9. Cognitive Levels Develop Americas Airmen Today ... for Tomorrow Level Definition Recall previously learned material (facts, theories, etc.) in essentially Knowledge Seeking to retain information the same form as taught. See relationships, concepts, and abstractions beyond the simpleComprehension Reconstructing information in individual terms remembering of material. Typically involves translating, interpreting, and estimating future trends. Use learned intellectual material in new and realistic situations, Application including the application of rules, methods, concepts, principles, laws,ways Transferring information and using it in new and theories. Break down material into its component parts so that the organizational structure may be understood, including the identification of the parts, analysis of the relationships between parts, and into subcomponents Breaking complex information recognition of the Analysis organizational principles involved. Put parts together to form new patterns or structures, such as a unique communication (a theme or speech), a knowledge and producing Taking discrete pieces of plan of operations (a research a Synthesis proposal), or a set of abstract relations (schemes for classifying information). new whole Judge the value of material for a given purpose. Learning in this area is the highest in the cognitive hierarchy because it involves elements of Evaluation all the other categories, plus conscious value judgments based on clearly defined criteria. The Intellectual and Leadership Center of the Air Force Fly – Fight – Win in Air, Space, and Cyberspace 9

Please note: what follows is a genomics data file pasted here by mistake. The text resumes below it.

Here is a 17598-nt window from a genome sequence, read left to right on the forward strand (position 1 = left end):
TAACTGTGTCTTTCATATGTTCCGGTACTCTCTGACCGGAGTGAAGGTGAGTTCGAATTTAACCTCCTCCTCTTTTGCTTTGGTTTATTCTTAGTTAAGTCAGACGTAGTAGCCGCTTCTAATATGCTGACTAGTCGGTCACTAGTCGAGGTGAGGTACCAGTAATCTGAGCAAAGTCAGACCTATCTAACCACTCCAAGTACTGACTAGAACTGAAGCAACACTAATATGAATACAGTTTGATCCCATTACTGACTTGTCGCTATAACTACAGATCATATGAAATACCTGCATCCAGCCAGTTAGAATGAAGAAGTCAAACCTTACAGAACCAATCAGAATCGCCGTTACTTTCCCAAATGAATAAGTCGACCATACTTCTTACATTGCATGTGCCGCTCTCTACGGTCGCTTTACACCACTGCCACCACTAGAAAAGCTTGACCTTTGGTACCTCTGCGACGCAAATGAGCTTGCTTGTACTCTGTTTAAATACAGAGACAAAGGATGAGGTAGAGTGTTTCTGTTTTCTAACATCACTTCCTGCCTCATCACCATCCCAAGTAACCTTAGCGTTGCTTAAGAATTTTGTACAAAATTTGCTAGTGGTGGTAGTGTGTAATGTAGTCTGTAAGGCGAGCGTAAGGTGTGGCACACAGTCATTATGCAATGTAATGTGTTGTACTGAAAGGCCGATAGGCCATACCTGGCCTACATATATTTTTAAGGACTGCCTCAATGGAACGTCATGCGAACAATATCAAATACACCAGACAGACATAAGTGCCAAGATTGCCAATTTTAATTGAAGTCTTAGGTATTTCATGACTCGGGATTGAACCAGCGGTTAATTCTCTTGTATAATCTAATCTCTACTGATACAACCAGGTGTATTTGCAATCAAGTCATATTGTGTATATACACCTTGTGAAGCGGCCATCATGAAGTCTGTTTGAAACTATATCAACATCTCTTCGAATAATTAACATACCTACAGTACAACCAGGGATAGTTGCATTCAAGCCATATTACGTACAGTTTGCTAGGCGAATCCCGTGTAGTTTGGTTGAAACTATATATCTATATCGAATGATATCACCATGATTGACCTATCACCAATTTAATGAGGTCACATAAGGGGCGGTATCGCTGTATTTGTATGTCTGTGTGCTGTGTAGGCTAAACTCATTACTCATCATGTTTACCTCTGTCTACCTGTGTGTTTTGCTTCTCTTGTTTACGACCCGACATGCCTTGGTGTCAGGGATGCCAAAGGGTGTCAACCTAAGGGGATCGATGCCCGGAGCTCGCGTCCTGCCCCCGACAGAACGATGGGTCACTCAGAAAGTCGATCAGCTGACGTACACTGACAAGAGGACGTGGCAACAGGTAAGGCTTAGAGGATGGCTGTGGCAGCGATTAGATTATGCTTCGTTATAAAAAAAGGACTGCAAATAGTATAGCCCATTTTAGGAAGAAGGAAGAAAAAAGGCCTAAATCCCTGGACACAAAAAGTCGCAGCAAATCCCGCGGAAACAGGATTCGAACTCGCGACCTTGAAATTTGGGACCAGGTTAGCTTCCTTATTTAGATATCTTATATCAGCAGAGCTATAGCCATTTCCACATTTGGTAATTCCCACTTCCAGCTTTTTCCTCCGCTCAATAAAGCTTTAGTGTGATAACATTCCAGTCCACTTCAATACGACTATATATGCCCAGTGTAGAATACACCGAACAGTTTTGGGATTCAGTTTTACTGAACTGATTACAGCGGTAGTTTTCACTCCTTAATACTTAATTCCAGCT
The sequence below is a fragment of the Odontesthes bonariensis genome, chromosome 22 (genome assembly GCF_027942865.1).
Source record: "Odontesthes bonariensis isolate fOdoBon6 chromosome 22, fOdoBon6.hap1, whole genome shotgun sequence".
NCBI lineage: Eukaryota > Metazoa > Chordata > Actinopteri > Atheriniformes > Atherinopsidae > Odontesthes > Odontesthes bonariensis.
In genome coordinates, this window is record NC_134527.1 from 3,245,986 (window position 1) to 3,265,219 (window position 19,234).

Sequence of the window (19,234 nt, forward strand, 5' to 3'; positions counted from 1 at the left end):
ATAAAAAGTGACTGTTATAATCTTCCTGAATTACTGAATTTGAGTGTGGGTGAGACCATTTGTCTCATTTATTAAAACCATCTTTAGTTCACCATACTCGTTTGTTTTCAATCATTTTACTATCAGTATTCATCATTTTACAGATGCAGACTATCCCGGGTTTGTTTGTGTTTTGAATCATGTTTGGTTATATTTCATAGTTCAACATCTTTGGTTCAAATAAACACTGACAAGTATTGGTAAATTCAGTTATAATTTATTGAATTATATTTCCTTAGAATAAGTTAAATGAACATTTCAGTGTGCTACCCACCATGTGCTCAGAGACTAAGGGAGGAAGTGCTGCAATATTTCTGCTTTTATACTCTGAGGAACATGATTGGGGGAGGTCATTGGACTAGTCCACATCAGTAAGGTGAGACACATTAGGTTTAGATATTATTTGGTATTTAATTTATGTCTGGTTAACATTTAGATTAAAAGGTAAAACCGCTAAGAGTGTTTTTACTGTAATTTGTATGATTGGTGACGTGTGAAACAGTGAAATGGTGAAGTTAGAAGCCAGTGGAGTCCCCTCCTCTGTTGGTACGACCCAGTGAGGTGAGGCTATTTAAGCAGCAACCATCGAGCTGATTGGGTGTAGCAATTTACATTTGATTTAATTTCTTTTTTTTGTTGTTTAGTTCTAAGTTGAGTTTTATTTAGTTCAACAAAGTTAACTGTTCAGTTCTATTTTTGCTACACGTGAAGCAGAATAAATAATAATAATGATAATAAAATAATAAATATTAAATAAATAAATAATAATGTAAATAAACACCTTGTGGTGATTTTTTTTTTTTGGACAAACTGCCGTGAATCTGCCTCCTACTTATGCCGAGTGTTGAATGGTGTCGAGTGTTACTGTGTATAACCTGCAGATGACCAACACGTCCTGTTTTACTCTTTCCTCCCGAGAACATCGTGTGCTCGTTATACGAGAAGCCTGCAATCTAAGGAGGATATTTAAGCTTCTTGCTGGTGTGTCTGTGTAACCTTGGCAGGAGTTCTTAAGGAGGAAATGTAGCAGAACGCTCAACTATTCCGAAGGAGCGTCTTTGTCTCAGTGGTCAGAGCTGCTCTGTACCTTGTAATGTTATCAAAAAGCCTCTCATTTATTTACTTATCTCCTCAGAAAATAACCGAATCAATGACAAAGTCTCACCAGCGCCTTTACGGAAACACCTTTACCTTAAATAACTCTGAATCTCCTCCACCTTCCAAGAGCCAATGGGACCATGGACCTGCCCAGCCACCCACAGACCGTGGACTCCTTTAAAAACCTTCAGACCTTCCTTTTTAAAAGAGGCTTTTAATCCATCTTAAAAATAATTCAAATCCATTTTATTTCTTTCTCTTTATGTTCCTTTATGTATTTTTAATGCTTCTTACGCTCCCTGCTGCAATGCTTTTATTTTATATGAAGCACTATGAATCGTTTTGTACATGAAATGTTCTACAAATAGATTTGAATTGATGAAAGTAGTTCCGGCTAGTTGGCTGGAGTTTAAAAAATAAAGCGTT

10. Cognitive Levels Develop Americas Airmen Today ... for Tomorrow Level Definition Recall previously learned material (facts, theories, etc.) in essentially Knowledge Seeking to retain information the same form as taught. See relationships, concepts, and abstractions beyond the simpleComprehension Reconstructing information in individual terms remembering of material. Typically involves translating, interpreting, and estimating future trends. Use learned intellectual material in new and realistic situations, Application including the application of rules, methods, concepts, principles, laws,ways Transferring information and using it in new and theories. Break down material into its component parts so that the organizational structure may be understood, including the identification of the parts, analysis of the relationships between parts, and into subcomponents Breaking complex information recognition of the Analysis organizational principles involved. Put parts together to form new patterns or structures, such as a unique communication (a theme or speech), a knowledge and producing Taking discrete pieces of plan of operations (a research a Synthesis proposal), or a set of abstract relations (schemes for classifying information). new whole Judge the value of material for a given purpose. Learning in this area is Evaluation Thinking of different ways to synthesize information the highest in the cognitive hierarchy because it involves elements of all the other categories, plus conscious value judgments based on and making a judgment about which method is better clearly defined criteria. The Intellectual and Leadership Center of the Air Force Fly – Fight – Win in Air, Space, and Cyberspace 10